According to a recent report, Google Photos is testing a groundbreaking feature called ‘Memories’ on its home page. This feature has the potential to completely transform the way users interact with the app.

An insider from the widely followed Google News Telegram group, Nail Sadykov, shared details about the new feature, providing screenshots of an updated interface. The interface showcases a fresh addition—a slider located at the bottom of the screen.

By sliding the toggle from ‘All photos’ to ‘Memories,’ users can switch from the conventional timeline-based view to a more innovative approach that organizes photos based on themes and events. For instance, examples given include ‘Trip to Kuluschi’ and ‘Under the Christmas tree,’ with each theme presented as a collage of image thumbnails, creatively arranged in various shapes and sizes. Although titles are automatically generated, users have the option to modify them by tapping the newly introduced ‘Edit’ button located alongside the feed.

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The report further states that tapping on a collage will expand it to full-screen mode, similar to the experience of opening a memory from the carousel at the top of the regular feed. Unfortunately, this new feature is currently in the experimental phase, and it remains uncertain when or if it will be rolled out to all users.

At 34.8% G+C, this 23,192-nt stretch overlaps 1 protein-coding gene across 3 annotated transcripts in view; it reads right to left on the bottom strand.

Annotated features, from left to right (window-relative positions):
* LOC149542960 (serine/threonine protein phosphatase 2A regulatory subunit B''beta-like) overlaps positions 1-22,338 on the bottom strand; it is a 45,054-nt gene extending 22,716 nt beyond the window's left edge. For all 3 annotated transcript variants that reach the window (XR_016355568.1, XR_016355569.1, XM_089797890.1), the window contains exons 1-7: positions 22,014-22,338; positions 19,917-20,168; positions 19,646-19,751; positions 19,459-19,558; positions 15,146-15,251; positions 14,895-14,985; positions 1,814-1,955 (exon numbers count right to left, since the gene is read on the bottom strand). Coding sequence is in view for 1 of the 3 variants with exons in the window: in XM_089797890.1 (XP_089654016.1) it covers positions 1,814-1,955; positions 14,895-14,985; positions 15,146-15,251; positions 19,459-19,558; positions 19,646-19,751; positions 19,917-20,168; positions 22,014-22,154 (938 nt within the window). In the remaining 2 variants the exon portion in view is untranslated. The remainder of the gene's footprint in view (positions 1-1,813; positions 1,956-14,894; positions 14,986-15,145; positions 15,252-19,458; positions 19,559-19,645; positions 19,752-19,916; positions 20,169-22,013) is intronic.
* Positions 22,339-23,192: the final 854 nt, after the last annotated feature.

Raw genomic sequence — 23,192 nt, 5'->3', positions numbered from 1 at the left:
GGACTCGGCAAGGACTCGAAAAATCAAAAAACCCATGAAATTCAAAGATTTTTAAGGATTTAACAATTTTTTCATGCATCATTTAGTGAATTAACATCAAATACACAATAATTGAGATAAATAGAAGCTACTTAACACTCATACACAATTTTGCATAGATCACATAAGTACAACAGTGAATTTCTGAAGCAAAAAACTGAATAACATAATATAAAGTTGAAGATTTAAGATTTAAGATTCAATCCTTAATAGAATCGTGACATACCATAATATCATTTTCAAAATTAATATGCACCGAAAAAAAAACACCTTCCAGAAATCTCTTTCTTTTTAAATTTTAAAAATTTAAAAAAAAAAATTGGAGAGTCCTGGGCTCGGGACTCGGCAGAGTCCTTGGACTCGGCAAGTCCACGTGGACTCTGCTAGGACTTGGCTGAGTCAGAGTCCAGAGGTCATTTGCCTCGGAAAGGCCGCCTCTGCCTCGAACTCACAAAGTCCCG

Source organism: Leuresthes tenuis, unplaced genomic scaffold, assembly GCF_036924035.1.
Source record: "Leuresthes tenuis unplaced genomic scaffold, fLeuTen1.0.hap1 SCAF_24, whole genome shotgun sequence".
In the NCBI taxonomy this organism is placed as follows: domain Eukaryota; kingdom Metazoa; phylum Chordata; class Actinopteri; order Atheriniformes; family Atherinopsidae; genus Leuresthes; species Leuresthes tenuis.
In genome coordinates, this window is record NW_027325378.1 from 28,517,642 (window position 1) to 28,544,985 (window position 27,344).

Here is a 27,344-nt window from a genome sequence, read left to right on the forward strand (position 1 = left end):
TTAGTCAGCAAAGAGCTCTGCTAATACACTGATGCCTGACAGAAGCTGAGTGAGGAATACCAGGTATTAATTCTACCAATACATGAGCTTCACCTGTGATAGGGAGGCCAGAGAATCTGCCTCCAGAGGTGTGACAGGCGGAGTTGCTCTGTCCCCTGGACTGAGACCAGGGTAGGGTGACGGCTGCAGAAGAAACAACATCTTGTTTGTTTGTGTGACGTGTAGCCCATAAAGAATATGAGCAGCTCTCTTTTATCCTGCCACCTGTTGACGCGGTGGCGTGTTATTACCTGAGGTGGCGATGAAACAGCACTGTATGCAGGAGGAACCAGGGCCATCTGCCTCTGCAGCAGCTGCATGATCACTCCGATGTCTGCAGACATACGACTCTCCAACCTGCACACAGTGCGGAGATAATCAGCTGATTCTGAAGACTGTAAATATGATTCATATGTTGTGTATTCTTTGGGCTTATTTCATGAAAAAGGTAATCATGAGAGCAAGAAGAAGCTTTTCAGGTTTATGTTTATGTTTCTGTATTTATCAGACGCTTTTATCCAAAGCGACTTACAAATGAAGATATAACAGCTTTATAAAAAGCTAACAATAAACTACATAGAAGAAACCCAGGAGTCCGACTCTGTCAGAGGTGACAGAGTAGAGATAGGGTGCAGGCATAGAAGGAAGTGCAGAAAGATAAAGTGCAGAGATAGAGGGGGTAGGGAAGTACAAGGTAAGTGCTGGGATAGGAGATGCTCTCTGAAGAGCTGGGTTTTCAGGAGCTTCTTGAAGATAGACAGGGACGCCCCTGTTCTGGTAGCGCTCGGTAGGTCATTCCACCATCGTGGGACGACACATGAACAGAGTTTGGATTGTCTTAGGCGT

If Google does roll out this update, and personally I hope it does, then it will open up a whole new way of using the app. While Google Photos does a good job of surfacing interesting content via the Memories feature, scrolling through the main chronological feed simply gives you every single photo and video you’ve saved. This gets boring very quickly — I don’t imagine many people feel compelled to pick up their phone to scroll back through the Google Photos timeline.

Conversely, a carefully curated feed showcasing only the most captivating images would undoubtedly enhance user engagement, particularly when presented in a format reminiscent of scrolling through social media posts. It’s easy to envision a scenario where future users find themselves immersed in Google Photos, leisurely browsing through their memories during idle moments, which is not as intuitive with the app’s current structure.

At present, all we can do is patiently await Google’s next steps and observe how they develop this concept further.